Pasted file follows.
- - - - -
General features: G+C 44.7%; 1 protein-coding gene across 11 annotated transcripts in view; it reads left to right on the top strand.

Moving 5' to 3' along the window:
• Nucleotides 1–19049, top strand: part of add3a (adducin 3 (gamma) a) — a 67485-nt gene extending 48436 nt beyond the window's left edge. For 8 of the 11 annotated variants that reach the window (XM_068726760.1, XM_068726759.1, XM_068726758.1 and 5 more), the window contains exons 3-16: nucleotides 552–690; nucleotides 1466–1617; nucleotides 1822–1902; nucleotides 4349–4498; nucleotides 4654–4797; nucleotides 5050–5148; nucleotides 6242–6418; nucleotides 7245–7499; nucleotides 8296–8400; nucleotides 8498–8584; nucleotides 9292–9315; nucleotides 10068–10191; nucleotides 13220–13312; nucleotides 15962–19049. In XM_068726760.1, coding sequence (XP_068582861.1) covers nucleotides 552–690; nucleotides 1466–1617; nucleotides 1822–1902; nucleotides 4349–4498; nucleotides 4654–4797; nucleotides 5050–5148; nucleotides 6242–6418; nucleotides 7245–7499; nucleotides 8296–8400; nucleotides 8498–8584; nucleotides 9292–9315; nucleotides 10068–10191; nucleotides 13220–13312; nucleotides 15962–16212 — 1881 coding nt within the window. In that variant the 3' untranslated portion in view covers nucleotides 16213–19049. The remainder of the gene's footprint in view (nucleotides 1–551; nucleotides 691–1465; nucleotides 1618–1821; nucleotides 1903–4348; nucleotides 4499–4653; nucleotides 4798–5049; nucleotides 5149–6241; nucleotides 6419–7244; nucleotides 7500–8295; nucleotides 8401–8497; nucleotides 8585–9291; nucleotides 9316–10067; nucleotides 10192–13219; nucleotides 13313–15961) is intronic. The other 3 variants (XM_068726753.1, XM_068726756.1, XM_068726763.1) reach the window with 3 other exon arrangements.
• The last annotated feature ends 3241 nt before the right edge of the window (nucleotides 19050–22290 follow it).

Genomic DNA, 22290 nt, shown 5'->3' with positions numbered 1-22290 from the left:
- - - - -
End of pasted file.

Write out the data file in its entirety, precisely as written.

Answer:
General features: G+C 44.7%; 1 protein-coding gene across 11 annotated transcripts in view; it reads left to right on the top strand.

Moving 5' to 3' along the window:
• Nucleotides 1–19049, top strand: part of add3a (adducin 3 (gamma) a) — a 67485-nt gene extending 48436 nt beyond the window's left edge. For 8 of the 11 annotated variants that reach the window (XM_068726760.1, XM_068726759.1, XM_068726758.1 and 5 more), the window contains exons 3-16: nucleotides 552–690; nucleotides 1466–1617; nucleotides 1822–1902; nucleotides 4349–4498; nucleotides 4654–4797; nucleotides 5050–5148; nucleotides 6242–6418; nucleotides 7245–7499; nucleotides 8296–8400; nucleotides 8498–8584; nucleotides 9292–9315; nucleotides 10068–10191; nucleotides 13220–13312; nucleotides 15962–19049. In XM_068726760.1, coding sequence (XP_068582861.1) covers nucleotides 552–690; nucleotides 1466–1617; nucleotides 1822–1902; nucleotides 4349–4498; nucleotides 4654–4797; nucleotides 5050–5148; nucleotides 6242–6418; nucleotides 7245–7499; nucleotides 8296–8400; nucleotides 8498–8584; nucleotides 9292–9315; nucleotides 10068–10191; nucleotides 13220–13312; nucleotides 15962–16212 — 1881 coding nt within the window. In that variant the 3' untranslated portion in view covers nucleotides 16213–19049. The remainder of the gene's footprint in view (nucleotides 1–551; nucleotides 691–1465; nucleotides 1618–1821; nucleotides 1903–4348; nucleotides 4499–4653; nucleotides 4798–5049; nucleotides 5149–6241; nucleotides 6419–7244; nucleotides 7500–8295; nucleotides 8401–8497; nucleotides 8585–9291; nucleotides 9316–10067; nucleotides 10192–13219; nucleotides 13313–15961) is intronic. The other 3 variants (XM_068726753.1, XM_068726756.1, XM_068726763.1) reach the window with 3 other exon arrangements.
• The last annotated feature ends 3241 nt before the right edge of the window (nucleotides 19050–22290 follow it).

Genomic DNA, 22290 nt, shown 5'->3' with positions numbered 1-22290 from the left: